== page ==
Journalists on Twitter were surprised, even dismayed, on Tuesday when tweets from The Associated Press prompted followers to “Visit AstraZeneca’s YouTube channel.”
I asked Paul Colford, AP’s director of media relations, about the “Sponsored Tweets.” His response to me – and several others who had questions – is that this is nothing new and other news outlets are doing it, too.
The Associated Press began using “Sponsored Tweets” in January in conjunction with the International CES (consumer electronics show). The press release announcing the “innovative advertising” says the tweets would be provided by the advertiser and handled by staff outside the AP newsroom:
The AP developed internal guidelines in recent months so that it may build new business models in the new media landscape without compromising its newsroom values and principles.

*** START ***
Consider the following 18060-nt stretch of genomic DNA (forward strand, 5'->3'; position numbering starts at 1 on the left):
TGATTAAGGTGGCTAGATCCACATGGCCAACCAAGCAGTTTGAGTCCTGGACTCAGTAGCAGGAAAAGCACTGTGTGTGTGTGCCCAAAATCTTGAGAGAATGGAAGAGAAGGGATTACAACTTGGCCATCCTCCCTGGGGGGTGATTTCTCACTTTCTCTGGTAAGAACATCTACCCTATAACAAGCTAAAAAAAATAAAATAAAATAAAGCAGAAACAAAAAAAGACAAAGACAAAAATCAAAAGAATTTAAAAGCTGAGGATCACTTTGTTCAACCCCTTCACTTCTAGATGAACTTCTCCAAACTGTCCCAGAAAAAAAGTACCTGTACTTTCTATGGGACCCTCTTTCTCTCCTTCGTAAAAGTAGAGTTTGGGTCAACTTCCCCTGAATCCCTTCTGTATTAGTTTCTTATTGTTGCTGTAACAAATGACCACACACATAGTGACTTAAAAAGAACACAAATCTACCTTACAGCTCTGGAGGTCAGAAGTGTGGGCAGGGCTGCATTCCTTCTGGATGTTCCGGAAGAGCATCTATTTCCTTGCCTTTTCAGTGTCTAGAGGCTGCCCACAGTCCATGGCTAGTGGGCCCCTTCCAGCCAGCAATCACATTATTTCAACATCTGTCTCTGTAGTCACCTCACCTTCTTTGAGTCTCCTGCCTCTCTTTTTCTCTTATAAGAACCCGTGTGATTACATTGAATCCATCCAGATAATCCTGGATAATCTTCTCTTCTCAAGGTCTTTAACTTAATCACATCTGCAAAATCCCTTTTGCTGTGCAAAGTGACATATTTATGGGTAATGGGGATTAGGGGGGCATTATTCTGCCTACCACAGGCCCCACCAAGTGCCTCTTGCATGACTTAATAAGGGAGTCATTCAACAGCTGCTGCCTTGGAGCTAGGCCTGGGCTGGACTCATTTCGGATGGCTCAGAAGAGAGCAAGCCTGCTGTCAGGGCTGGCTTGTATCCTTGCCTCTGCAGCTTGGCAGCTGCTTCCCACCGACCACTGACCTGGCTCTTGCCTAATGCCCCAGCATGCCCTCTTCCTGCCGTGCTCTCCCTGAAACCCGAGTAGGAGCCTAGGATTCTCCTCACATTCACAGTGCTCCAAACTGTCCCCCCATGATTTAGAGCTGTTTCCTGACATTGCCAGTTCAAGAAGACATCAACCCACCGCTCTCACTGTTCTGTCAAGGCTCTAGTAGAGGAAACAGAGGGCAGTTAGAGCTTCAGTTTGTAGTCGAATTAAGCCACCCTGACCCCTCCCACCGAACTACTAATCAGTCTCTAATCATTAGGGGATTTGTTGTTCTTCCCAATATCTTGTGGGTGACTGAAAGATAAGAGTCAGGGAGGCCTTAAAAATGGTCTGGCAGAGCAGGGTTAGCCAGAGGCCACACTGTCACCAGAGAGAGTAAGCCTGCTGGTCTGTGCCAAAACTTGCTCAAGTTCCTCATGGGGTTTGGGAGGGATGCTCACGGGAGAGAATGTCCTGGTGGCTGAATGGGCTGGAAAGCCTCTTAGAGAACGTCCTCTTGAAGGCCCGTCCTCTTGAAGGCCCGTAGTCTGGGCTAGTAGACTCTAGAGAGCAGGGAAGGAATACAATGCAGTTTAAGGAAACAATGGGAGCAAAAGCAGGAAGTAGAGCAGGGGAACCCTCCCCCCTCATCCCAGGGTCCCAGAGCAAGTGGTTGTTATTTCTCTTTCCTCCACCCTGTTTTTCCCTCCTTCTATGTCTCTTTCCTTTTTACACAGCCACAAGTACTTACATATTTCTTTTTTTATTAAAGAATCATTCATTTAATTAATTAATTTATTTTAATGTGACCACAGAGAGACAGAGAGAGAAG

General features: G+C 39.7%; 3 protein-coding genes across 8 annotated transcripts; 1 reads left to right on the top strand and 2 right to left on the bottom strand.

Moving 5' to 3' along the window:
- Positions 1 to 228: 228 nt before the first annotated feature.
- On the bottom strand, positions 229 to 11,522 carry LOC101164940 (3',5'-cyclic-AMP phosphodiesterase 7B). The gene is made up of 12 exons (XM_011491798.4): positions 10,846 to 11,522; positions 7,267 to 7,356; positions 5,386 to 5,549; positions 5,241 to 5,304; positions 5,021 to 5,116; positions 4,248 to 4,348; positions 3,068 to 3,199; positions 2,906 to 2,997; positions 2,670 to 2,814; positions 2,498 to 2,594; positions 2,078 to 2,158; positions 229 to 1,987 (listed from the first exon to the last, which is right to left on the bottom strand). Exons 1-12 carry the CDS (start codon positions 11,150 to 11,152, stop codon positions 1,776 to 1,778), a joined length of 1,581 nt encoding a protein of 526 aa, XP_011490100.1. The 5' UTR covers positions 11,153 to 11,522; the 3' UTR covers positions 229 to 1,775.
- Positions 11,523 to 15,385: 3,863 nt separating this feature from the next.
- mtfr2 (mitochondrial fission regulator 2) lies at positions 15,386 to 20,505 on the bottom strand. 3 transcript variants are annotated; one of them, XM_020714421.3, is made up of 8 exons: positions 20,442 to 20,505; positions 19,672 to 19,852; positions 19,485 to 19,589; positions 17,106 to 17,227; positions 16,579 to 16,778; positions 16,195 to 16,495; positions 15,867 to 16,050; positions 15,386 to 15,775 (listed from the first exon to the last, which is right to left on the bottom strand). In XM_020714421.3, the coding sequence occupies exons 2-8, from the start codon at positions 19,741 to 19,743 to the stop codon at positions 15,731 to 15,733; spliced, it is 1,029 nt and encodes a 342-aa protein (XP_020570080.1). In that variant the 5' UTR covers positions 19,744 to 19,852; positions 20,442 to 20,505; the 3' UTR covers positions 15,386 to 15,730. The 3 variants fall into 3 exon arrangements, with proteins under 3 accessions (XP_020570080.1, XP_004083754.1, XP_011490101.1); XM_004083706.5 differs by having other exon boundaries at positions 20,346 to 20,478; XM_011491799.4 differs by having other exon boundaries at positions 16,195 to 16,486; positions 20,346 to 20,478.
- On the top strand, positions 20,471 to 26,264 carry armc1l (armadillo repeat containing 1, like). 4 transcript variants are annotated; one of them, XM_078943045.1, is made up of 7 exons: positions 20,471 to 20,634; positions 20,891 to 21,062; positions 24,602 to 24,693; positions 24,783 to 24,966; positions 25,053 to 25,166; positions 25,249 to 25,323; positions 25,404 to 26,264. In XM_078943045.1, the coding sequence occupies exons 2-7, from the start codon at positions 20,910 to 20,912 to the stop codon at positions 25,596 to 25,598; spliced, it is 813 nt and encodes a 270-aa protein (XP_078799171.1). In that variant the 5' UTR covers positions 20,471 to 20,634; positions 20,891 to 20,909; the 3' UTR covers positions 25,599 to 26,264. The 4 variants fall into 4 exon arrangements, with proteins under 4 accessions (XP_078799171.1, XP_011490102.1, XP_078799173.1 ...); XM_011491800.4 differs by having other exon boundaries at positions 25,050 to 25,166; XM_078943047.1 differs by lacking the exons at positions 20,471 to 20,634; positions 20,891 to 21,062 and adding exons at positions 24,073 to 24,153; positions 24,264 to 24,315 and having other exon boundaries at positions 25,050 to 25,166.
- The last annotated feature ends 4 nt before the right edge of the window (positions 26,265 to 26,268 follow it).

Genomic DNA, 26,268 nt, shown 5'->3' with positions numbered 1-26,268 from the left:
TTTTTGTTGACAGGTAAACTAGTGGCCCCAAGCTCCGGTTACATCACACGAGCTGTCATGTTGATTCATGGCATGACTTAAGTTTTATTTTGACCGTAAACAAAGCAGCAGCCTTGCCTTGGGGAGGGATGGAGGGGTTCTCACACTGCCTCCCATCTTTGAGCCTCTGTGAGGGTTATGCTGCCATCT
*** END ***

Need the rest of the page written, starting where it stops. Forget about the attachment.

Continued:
A more in-depth piece on the Muck Rack blog about the venture provides further insight into why the AP is using them and how they are generated. In the post, Ken Detlet, the AP’s vice president of digital advertising, said “It’s a useful tool, when used tactfully, to promote meaningful content.”
We’ve gathered a sampling of reactions from journalists and we’re interested in hearing from our readers. Is labeling them as “Sponsored Tweets” enough? Do you think this will become more prevalent? What would be your reaction to seeing such tweets in your stream? Did you know that AP and other news organizations are including advertising in their tweets? Use the comment section to share your thoughts.
Saerom Yoo, a reporter at The Statesman Journal in Salem, Ore.:
Blythe Bernhard, a health and medical reporter at the St. Louis Post-Dispatch:
Will Yong, an associate producer with Al Jazeera’s “Listening Post:”
Annie Lowrey, an economic policy reporter for The New York Times:
Jane McManus, a sportswriter with ESPNNewYork.com and ESPNW:
Ben Popken, a writer and editor with NBC News: